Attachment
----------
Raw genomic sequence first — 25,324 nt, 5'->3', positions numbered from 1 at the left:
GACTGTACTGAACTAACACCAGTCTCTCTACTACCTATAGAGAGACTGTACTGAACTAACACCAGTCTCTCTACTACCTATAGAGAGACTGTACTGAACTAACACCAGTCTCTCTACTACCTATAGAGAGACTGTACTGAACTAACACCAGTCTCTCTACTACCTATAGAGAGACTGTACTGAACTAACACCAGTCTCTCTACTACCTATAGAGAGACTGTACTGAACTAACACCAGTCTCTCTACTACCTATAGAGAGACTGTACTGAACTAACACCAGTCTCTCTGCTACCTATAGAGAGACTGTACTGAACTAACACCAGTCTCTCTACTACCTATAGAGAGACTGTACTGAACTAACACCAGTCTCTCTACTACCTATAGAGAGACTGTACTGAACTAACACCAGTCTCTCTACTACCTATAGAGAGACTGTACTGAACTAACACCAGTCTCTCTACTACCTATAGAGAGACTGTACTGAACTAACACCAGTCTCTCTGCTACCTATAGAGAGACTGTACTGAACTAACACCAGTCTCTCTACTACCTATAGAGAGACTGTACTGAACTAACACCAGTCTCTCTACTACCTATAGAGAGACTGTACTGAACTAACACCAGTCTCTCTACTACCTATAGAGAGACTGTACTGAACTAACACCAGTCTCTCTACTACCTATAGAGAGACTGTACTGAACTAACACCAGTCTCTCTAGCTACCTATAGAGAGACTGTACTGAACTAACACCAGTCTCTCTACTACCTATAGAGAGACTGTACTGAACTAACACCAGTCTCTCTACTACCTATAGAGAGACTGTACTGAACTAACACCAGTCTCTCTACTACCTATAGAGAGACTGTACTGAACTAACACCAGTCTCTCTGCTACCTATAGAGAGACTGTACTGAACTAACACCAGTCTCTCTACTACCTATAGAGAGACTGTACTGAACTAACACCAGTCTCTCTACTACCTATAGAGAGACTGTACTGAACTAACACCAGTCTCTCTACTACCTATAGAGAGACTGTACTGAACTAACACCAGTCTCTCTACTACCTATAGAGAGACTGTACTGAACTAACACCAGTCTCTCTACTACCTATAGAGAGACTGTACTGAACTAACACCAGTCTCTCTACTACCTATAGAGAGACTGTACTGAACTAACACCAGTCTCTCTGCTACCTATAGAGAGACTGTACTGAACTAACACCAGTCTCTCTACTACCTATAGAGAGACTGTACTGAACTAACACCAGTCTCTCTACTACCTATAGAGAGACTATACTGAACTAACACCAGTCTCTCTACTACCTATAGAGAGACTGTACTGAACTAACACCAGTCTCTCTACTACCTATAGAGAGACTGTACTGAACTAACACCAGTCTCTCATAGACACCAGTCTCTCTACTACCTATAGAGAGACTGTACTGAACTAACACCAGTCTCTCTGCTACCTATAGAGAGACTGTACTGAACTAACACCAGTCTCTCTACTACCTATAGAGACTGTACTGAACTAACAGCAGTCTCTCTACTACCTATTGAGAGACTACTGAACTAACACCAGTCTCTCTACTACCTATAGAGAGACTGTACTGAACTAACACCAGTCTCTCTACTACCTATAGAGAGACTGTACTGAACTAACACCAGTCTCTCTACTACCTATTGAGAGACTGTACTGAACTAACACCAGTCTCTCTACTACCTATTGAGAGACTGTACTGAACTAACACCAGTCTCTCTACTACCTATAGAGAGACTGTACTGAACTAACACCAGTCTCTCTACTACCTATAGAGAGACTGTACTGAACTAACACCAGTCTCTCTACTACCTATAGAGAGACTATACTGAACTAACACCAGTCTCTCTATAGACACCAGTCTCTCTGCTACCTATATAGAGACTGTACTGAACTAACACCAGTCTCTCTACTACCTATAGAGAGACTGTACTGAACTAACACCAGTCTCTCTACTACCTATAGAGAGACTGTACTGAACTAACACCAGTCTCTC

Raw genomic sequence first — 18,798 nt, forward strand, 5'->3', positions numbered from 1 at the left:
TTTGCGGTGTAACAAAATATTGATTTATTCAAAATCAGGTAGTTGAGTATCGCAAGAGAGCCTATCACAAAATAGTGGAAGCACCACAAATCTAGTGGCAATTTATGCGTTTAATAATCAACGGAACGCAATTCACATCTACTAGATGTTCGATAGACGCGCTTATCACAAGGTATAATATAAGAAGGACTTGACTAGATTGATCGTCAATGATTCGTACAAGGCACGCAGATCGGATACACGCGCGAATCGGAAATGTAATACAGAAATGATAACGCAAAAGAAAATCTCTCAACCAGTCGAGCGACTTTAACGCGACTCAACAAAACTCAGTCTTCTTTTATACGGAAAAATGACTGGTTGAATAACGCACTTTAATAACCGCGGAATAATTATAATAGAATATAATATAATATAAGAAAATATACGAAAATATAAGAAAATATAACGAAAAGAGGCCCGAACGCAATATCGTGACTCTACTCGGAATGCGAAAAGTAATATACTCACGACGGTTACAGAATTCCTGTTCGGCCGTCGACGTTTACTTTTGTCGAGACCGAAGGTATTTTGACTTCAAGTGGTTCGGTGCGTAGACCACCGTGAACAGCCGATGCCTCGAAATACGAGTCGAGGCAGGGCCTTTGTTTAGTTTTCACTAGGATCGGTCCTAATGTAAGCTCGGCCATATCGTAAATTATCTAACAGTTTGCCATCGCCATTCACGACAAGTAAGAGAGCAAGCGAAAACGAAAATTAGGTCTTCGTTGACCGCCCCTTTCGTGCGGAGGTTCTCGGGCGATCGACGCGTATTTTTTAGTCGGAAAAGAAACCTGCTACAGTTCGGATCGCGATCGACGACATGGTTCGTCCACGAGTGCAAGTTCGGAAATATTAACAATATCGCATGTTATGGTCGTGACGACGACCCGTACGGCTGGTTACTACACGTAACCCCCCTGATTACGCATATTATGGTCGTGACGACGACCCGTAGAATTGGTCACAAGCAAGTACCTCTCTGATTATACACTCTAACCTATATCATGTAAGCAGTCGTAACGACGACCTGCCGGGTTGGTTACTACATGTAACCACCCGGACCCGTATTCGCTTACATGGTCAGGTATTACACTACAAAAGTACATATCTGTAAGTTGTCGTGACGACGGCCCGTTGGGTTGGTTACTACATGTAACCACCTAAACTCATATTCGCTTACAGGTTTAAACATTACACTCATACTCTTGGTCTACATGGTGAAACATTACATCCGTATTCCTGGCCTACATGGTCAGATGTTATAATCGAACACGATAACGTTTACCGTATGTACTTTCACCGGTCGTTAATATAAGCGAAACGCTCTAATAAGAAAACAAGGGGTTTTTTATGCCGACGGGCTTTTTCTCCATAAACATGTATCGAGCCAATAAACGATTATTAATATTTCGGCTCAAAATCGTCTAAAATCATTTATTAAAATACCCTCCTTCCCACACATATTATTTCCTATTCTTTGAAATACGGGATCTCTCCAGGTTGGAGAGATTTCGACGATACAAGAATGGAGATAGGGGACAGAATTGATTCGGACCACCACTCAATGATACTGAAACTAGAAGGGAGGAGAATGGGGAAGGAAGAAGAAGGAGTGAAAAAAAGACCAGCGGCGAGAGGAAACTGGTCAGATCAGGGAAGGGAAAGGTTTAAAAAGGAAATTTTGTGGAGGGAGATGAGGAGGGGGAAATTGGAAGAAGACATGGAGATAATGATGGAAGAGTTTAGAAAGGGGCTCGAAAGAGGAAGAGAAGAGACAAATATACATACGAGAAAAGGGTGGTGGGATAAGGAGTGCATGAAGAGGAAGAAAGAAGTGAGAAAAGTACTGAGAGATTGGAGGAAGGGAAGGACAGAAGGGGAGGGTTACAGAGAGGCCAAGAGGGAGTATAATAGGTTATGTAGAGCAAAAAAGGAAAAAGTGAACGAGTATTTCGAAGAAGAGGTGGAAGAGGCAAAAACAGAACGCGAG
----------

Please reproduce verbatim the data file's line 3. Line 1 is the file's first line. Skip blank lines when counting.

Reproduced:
Raw genomic sequence first — 18,798 nt, forward strand, 5'->3', positions numbered from 1 at the left: